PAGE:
Wednesday, October 8, 2008

The Week I Started Blogging Again …

On Tuesday, my grandmother died.

On Wednesday evening I flew to the East Coast to bond with one of my dearest friends and tele-shmooze with my family – over the death, but frankly – well, really, a lot of other things.

On Friday evening, around 7 p.m., I landed in Norfolk, Virginia in advance of a black-tie event where I was set to receive an award at the Physicians for Peace Gala recognizing "a person outside of the medical field" who worked tirelessly to help those less fortunate.

It's Sunday – and depending on what time zone you're in – I am somewhere over Chicago flying back to LA. Let's just say I'll land around 4 p.m., PT.

This blog is a four-part series. But I am going to begin at the end – and then take you back through the last four days with photos and my impressions.

Let's start in Dulles. My flight is set to leave at 11:31 a.m. EST. I board the plane – its layout is a 3-3. What that means is that there are three seats to the left, three seats to the right and one, narrow, Medieval-esque aisle, in between.

It is over-booked and the passengers are breeding and bleeding. I look down at my boarding pass – 26-B. I stumble and bump and angle and slither and beg and request and the list goes on and on. Somehow I make it to 26-B. I look up at my two mates for the flight – 26-A and 26-C – and it's almost as if I've been slapped right down in the middle of an early Monty Python movie.

I am bookended by two passengers that by all accounts are morbidly obese. The guy in 26-A weighed-in somewhere over the 400 pound ballpark and his wife, 26-C, weighed north of 300 pounds. (How do I know this? I later asked the flight attendants when they were scrambling around to find me an alternate seat – they didn't.)

I was one of the last passengers to board, which is somewhat typica;. But what was atypical was the fear I read in their faces. It was as if I had kicked-in a fully-loaded home invasion. They looked terrified.

And, as I was told later, so did I.

I shimmied in between them, locked my elbows to my side and began to stew. Seethe about how unfair it all was. I recalled the Op-Eds in USA Today and Time Magazine about how unfair it was that "fat" people weren't forced to buy two seats.

It was then that the Head Steward arrived and provided them with "seatbelt extensions." I later learned that these are given to those folks whose seatbelt is not large enough to "hold them in or provide them comfort in their physical state." I freaked out. Five hours of this?

Then I calmed down and pulled out my laptop and began photoshopping pictures I had taken over the past four days. It always relaxes me.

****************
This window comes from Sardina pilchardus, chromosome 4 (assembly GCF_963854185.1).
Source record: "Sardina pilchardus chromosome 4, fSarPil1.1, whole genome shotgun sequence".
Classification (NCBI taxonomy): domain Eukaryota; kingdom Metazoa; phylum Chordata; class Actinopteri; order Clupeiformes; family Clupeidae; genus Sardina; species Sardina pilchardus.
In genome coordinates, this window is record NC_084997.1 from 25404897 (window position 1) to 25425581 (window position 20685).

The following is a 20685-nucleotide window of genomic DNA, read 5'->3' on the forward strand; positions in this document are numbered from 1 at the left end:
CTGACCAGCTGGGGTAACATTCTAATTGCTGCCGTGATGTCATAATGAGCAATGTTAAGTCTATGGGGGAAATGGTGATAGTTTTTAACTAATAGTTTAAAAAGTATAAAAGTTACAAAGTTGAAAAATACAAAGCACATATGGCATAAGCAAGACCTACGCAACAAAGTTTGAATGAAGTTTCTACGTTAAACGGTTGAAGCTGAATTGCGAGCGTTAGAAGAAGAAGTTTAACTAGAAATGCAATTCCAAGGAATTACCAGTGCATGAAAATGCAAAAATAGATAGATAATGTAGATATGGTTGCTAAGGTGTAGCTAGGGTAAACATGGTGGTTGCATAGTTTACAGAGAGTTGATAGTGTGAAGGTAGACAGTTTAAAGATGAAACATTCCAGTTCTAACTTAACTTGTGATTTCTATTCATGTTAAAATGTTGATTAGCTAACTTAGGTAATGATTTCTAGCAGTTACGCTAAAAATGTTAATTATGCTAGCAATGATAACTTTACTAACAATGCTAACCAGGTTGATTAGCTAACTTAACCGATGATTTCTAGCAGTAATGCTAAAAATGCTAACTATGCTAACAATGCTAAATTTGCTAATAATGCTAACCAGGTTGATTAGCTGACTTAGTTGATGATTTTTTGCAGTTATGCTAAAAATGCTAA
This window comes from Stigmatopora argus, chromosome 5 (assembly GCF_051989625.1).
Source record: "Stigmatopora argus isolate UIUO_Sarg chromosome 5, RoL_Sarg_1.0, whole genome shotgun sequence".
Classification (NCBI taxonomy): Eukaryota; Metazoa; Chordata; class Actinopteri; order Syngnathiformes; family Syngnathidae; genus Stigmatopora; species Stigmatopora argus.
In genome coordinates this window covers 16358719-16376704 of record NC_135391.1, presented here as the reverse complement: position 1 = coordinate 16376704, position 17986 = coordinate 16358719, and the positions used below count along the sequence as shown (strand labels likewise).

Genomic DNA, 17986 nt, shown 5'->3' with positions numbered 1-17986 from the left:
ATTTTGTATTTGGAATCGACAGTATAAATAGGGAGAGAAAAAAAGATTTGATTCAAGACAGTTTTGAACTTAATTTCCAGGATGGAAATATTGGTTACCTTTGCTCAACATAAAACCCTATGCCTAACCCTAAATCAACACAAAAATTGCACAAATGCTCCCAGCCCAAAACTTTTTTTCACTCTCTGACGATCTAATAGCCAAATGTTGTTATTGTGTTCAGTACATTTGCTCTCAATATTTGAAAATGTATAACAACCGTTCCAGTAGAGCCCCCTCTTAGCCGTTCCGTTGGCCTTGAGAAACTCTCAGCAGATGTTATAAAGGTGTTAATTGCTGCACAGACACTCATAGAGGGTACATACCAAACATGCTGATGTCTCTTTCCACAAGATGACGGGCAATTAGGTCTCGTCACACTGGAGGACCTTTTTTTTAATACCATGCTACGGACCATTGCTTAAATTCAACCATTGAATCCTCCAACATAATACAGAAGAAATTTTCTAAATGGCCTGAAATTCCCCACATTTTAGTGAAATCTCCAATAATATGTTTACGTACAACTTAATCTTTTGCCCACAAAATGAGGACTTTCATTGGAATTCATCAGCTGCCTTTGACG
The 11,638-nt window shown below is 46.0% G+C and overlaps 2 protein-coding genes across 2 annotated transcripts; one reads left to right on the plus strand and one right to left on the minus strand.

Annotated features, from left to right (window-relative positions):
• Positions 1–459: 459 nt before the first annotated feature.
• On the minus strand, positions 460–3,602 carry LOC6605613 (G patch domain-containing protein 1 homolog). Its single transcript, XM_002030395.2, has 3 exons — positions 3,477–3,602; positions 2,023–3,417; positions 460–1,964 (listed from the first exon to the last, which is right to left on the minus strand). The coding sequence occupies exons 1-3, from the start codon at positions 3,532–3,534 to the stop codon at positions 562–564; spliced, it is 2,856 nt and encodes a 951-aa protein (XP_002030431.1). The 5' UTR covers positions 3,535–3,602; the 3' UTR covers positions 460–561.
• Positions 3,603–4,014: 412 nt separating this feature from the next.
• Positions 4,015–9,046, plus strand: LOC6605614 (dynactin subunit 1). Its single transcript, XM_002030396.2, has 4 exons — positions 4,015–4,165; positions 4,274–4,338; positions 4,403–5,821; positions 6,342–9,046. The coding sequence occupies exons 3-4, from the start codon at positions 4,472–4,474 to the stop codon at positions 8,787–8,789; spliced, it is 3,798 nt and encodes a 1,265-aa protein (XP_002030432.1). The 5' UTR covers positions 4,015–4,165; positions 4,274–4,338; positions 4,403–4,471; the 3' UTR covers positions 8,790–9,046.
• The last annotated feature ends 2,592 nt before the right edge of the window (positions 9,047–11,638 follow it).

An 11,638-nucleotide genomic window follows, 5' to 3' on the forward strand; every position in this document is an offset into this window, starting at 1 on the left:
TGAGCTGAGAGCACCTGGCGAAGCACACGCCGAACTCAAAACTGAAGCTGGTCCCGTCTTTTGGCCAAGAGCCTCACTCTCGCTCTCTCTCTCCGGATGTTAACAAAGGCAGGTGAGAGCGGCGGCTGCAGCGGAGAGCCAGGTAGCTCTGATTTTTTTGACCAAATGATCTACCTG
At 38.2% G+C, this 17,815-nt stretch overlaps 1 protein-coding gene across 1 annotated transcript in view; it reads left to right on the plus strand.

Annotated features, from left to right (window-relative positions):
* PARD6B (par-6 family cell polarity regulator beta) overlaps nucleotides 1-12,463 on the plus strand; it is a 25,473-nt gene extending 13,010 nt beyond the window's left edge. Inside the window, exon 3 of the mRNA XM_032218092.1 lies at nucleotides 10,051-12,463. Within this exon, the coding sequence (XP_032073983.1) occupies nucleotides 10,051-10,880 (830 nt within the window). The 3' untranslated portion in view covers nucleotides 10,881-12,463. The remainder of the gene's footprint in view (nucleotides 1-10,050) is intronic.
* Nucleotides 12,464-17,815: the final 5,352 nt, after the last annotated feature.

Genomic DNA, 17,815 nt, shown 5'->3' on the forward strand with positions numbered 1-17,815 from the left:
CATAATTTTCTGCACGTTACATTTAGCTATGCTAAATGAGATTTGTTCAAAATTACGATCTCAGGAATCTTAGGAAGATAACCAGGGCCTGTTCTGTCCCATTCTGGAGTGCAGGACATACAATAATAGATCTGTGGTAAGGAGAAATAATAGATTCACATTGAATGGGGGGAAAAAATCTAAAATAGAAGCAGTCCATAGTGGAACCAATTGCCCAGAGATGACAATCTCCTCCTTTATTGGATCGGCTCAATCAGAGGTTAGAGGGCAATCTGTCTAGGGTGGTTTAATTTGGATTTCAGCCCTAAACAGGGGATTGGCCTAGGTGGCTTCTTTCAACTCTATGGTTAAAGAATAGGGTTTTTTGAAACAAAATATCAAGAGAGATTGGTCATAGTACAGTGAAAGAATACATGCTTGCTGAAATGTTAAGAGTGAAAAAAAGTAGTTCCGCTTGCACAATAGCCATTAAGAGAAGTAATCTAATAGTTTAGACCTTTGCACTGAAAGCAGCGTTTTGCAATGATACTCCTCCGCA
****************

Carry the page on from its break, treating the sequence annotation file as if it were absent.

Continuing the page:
I was acutely aware of how excruciating it all was, each time 26-A brushed up against my elbow … or how his wife, 26-C, would continually edge away from me into the aisle when the flight attendant wasn't around. We would all visibly – physically and emotionally cringe. It got worse when we heard a teenager – he was probably 17 years old, and a punk I might add – say to his friend that I looked like "a slice of turkey between two oversized bagels."

I'm not sure what happened next but I suddenly saw the flight attendant offering these United Airlines snack boxes that came in four different flavors/styles. I had my Bose head phones on so I simply shook my head no. I thought the tunes in my iPod would make this 5-hour sandwich-situation a bit more soothing. 26-A and 26-C shook their heads "no," too, instead reaching – or attempting to reach – for their "home-packed-lunches." They couldn't bend far enough to actually reach the containers – I was happy to assist. But, suffice it to say, it was getting more and more bizarre.

I looked left at the husband, his flesh was pushing so hard into the arm rest he (from the sound of it) was precluded from taking deep breathes. He smiled and opened up his Tupperware container of carrots and celery and began chomping away – providing a bigger smile. I smiled back – as hard as I could. And I prayed.

I put my lap top away and I shut my eyes. When I reopened them 26-A was just finishing swallowing a huge ham and brie cheese hoagie (with "the works") and tucking the wrapper into the pocket of the seat in front of him.

I thought nothing of it. I was just waking up from a nap … getting re-oriented into the space where I was.

26-A assumed what he perceived to be an expected level of disapproval emanating from me. He grimaced and cringed and then visibly whimpered. I touched his hand, returned the smile and as I was again tucking in my elbows, I saw a tear slide down his right cheek.

I handed him my United Airlines napkin and smiled – a smile of hope and empathy. He simply said: "I'm sorry; I'm trying."

I replied: "Aren't we all." And we laughed – that conspiratorial laugh – one from one stranger to the other. That we're all dealing with our "stuff" – it just comes up in different formats.

I imagine the whole point of this piece is: if I hadn't just attended the Annual Gala for Physicians for Peace, and won the President's Award for my efforts to help those in the developing world … I know I would not have had the sympathique that I had that Sunday afternoon for this morbidly obese married couple … my two fleshy bookends for this five-hour flight.

I understood at that moment that's all we can do – keep trying. And to keep praying.

This KBTV Productions Blog is a four-part series … I began with Part 4 … to be continued …


Nel said...
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rockett said...
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thomas said...
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